French writer and philosopher Voltaire — who you may remember as the dude who wrote Candide — once famously said, “I disapprove of what you say, but I will defend to the death your right to say it.” (In French, though.)
This quote sums up nicely the spirit of healthy discourse. However controversial, unpopular, or downright weird it may seem to someone else, you’re entitled to your opinion and your right to share it. After all, it’s by talking through issues and weighing all sides that we really learn about the matter at hand – and about one another.
This idea of sharing knowledge and being exposed to new ideas, whether you agree with them or not, is particularly relevant right now in Banned Books Week (9/22–9/28). As a college textbook company made up of avid readers and lifelong learners, it’s important to us to raise awareness about books unfairly under fire, and to introduce you to some you might love in the process!
What is a “banned” book?
When a person or group succeeds in getting a book they don’t like removed from a school or library, that book is considered banned. The problem, of course, is pretty clear – that instead of objecting appropriately by stating their opinion and starting a conversation, the objector just restricts everyone’s access to the book by having it banned. This is totally counterproductive to spreading knowledge because it leaves no room for discussion and debate.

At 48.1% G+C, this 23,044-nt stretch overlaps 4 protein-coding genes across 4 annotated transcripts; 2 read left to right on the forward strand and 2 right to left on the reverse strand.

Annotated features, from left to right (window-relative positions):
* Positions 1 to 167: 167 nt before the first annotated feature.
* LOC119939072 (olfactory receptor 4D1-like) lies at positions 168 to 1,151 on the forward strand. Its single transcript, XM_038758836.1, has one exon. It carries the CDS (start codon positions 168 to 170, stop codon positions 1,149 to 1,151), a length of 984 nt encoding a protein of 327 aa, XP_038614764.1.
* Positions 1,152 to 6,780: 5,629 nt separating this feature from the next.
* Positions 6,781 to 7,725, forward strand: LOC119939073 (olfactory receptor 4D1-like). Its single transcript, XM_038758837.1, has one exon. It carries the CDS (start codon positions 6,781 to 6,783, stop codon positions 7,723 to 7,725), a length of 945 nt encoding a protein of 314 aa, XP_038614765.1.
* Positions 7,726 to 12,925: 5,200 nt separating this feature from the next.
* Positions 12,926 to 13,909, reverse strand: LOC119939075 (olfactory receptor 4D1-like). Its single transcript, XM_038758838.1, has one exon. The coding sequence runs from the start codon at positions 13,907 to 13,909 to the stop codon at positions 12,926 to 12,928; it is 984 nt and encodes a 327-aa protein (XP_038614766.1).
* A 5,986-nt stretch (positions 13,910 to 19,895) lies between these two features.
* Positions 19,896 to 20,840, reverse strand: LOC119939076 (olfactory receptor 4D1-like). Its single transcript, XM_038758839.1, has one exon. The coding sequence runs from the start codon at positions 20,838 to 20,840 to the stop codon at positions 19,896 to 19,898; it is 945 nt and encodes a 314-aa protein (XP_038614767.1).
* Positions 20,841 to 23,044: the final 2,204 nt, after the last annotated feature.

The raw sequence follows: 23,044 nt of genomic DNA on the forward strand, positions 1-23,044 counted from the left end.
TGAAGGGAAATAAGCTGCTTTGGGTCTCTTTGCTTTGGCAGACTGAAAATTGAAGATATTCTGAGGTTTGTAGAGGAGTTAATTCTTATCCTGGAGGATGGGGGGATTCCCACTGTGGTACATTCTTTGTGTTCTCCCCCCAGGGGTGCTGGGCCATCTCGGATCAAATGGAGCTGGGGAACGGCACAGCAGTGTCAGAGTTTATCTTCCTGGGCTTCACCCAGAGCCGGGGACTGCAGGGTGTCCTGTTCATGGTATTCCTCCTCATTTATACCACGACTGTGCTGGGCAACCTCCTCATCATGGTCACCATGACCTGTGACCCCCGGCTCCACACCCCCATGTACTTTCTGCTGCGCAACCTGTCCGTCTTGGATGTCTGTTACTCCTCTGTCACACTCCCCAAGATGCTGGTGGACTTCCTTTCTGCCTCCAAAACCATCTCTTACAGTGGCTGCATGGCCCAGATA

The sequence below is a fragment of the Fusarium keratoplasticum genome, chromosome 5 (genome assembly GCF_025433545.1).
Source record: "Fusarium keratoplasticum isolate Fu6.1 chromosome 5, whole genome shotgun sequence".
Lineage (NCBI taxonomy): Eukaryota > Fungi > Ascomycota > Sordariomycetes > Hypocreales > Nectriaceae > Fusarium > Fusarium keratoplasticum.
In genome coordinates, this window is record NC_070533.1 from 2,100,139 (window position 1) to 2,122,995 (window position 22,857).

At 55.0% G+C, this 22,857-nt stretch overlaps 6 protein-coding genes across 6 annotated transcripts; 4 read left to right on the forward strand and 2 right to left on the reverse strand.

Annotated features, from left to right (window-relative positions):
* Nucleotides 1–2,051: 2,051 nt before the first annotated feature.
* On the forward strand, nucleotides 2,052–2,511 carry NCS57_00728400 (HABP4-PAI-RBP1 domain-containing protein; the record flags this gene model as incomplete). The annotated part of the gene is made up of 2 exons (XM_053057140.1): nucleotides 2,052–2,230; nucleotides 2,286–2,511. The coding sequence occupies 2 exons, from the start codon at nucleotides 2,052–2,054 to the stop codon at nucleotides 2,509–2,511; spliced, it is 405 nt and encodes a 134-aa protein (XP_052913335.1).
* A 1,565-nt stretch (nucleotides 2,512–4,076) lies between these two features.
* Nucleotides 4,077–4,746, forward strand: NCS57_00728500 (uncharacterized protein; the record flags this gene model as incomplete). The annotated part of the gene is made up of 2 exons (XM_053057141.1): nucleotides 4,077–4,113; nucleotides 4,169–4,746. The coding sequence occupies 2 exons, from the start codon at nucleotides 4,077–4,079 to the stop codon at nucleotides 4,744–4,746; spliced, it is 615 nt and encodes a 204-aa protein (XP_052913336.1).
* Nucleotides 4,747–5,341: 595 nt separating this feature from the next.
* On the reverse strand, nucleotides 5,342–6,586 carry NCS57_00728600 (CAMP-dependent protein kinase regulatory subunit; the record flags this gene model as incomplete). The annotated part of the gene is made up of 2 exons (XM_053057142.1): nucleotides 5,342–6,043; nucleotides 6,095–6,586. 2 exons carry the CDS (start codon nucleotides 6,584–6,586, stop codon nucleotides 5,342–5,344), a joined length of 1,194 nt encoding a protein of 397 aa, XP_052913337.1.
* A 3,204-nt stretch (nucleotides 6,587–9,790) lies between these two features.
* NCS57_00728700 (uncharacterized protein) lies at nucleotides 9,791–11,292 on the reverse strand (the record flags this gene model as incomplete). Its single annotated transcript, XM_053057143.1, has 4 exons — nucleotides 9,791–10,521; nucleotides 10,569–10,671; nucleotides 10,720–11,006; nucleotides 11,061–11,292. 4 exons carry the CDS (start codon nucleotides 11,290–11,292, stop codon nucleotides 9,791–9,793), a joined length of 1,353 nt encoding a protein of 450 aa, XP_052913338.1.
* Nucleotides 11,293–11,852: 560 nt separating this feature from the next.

That term is for a book that someone attempted to ban, but the ban was not successful.
How did Banned Books Week start?
The American Library Association’s Office for Intellectual Freedom (OIF) held its very first Banned Books Week in 1982. It was in response to a sudden spike in the number of challenges being submitted against books available widely in schools, libraries, and bookstores. The OIF uses Banned Books Week to raise awareness of banned books and to show solidarity with teachers, librarians, and other educators. Basically, they’re on a mission to inform, educate, and celebrate our freedom to read.
How can I participate in Banned Books Week?
First off, read a banned or challenged book! Then, check in with your local library to learn how you can support librarians who face challenges to books on their shelves. Promote awareness among not just among your fellow bookworms but everyone you know who sees the intrinsic value in discussing freely, sharing knowledge, and weighing opinions that differ from their own.
Without further ado, here are this past year’s top 10 challenged books according to the ALA – all proudly available on Textbooks.com:
|1.||Captain Underpants series by Dav Pilkey|
|2.||The Absolutely True Diary of a Part-Time Indian by Sherman Alexie|
|3.||Thirteen Reasons Why by Jay Asher|
|4.||Fifty Shades of Grey by E. L. James|
|5.||And Tango Makes Three by Peter Parnell and Justin Richardson|
|6.||The Kite Runner by Khaled Hosseini|
|7.||Looking for Alaska by John Green|
|8.||Scary Stories series by Alvin Schwartz|
|9.||The Glass Castle by Jeanette Walls|
|10.||Beloved by Toni Morrison|
Want to see more banned books? There’re lists of the 100 most frequently challenged books by decade on the ALA website. And for our big list of heroic Banned Books Week displays, quotes and titles, check our Banned Books Week pinboard!
Image source: San José Library on Flickr